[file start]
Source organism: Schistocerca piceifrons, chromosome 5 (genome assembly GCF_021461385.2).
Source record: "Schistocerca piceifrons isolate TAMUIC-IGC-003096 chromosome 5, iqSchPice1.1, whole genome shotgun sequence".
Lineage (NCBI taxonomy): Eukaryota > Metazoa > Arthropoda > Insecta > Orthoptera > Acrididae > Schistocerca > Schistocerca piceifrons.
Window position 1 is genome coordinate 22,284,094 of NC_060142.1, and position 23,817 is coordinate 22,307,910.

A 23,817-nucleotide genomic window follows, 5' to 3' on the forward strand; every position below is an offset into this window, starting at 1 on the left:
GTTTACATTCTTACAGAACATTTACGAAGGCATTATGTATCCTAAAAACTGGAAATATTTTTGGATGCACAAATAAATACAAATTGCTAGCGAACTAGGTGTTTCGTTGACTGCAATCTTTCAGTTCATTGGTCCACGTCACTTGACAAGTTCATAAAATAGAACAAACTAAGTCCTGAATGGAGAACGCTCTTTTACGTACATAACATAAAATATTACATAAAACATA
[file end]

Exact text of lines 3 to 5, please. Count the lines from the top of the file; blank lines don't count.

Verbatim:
Lineage (NCBI taxonomy): Eukaryota > Metazoa > Arthropoda > Insecta > Orthoptera > Acrididae > Schistocerca > Schistocerca piceifrons.
Window position 1 is genome coordinate 22,284,094 of NC_060142.1, and position 23,817 is coordinate 22,307,910.

A 23,817-nucleotide genomic window follows, 5' to 3' on the forward strand; every position below is an offset into this window, starting at 1 on the left: